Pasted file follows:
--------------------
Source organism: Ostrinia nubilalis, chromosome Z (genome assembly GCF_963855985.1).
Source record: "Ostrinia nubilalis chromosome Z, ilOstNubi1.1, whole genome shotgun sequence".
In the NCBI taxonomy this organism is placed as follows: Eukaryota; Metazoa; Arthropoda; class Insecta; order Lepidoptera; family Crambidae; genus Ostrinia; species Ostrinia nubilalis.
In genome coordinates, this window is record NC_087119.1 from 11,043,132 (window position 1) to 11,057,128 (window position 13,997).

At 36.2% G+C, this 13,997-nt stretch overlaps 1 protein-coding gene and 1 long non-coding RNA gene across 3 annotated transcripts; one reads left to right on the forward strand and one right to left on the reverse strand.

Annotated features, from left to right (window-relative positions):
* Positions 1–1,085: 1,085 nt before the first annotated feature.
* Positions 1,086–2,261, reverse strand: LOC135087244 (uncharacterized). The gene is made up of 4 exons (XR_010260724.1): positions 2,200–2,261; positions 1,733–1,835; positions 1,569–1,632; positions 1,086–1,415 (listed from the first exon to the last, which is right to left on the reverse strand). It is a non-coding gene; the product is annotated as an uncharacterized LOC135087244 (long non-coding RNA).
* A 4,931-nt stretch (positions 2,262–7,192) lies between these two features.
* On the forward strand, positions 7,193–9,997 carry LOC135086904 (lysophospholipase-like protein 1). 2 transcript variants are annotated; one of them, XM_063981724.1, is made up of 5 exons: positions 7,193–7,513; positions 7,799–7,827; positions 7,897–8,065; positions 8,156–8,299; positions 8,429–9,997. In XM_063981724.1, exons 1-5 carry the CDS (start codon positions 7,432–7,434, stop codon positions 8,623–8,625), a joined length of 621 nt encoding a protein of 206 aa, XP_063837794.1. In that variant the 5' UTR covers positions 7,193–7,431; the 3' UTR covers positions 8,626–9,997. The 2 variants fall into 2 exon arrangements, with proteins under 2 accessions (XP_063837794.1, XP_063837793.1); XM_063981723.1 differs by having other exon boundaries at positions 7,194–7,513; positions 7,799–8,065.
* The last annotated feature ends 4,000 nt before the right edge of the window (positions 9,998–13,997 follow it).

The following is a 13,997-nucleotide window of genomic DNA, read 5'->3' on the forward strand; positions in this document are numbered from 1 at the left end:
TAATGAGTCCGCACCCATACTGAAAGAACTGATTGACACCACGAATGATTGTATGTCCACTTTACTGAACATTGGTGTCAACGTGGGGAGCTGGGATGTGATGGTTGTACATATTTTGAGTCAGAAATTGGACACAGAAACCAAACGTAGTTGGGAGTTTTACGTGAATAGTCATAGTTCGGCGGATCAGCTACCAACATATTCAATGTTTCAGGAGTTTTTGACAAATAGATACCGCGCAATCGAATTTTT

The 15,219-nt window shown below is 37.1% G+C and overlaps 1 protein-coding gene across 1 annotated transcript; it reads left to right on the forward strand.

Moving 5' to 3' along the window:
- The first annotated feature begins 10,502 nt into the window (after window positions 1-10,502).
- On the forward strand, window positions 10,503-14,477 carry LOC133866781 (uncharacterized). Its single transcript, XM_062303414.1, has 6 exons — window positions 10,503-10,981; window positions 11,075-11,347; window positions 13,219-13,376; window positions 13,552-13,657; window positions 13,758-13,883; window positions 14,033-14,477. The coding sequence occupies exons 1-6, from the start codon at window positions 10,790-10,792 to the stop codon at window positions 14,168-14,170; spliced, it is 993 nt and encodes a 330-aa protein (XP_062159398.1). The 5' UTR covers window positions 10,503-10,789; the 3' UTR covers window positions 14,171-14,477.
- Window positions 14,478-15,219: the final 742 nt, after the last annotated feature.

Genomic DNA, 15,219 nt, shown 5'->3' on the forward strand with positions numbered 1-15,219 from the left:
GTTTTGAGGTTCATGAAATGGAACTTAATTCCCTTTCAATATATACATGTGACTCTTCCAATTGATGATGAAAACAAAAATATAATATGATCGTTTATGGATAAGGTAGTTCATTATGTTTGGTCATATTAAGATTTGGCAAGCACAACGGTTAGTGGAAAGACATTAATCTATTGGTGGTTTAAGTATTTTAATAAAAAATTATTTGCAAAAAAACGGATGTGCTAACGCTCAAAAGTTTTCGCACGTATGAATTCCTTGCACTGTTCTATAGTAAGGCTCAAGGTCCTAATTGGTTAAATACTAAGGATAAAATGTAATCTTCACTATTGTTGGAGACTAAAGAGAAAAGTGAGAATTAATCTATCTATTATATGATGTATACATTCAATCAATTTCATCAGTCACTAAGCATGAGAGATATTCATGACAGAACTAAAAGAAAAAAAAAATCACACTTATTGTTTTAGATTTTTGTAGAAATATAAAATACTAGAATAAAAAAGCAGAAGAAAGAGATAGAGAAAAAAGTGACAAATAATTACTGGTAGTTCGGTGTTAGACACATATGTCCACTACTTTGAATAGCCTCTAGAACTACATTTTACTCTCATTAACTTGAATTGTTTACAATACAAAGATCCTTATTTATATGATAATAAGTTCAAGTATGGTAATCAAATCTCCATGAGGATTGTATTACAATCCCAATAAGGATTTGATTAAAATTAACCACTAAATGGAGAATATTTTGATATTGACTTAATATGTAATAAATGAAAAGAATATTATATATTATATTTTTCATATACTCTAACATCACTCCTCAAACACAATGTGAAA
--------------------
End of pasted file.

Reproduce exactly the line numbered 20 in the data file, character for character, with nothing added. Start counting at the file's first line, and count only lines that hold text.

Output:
GTTTTGAGGTTCATGAAATGGAACTTAATTCCCTTTCAATATATACATGTGACTCTTCCAATTGATGATGAAAACAAAAATATAATATGATCGTTTATGGATAAGGTAGTTCATTATGTTTGGTCATATTAAGATTTGGCAAGCACAACGGTTAGTGGAAAGACATTAATCTATTGGTGGTTTAAGTATTTTAATAAAAAATTATTTGCAAAAAAACGGATGTGCTAACGCTCAAAAGTTTTCGCACGTATGAATTCCTTGCACTGTTCTATAGTAAGGCTCAAGGTCCTAATTGGTTAAATACTAAGGATAAAATGTAATCTTCACTATTGTTGGAGACTAAAGAGAAAAGTGAGAATTAATCTATCTATTATATGATGTATACATTCAATCAATTTCATCAGTCACTAAGCATGAGAGATATTCATGACAGAACTAAAAGAAAAAAAAAATCACACTTATTGTTTTAGATTTTTGTAGAAATATAAAATACTAGAATAAAAAAGCAGAAGAAAGAGATAGAGAAAAAAGTGACAAATAATTACTGGTAGTTCGGTGTTAGACACATATGTCCACTACTTTGAATAGCCTCTAGAACTACATTTTACTCTCATTAACTTGAATTGTTTACAATACAAAGATCCTTATTTATATGATAATAAGTTCAAGTATGGTAATCAAATCTCCATGAGGATTGTATTACAATCCCAATAAGGATTTGATTAAAATTAACCACTAAATGGAGAATATTTTGATATTGACTTAATATGTAATAAATGAAAAGAATATTATATATTATATTTTTCATATACTCTAACATCACTCCTCAAACACAATGTGAAA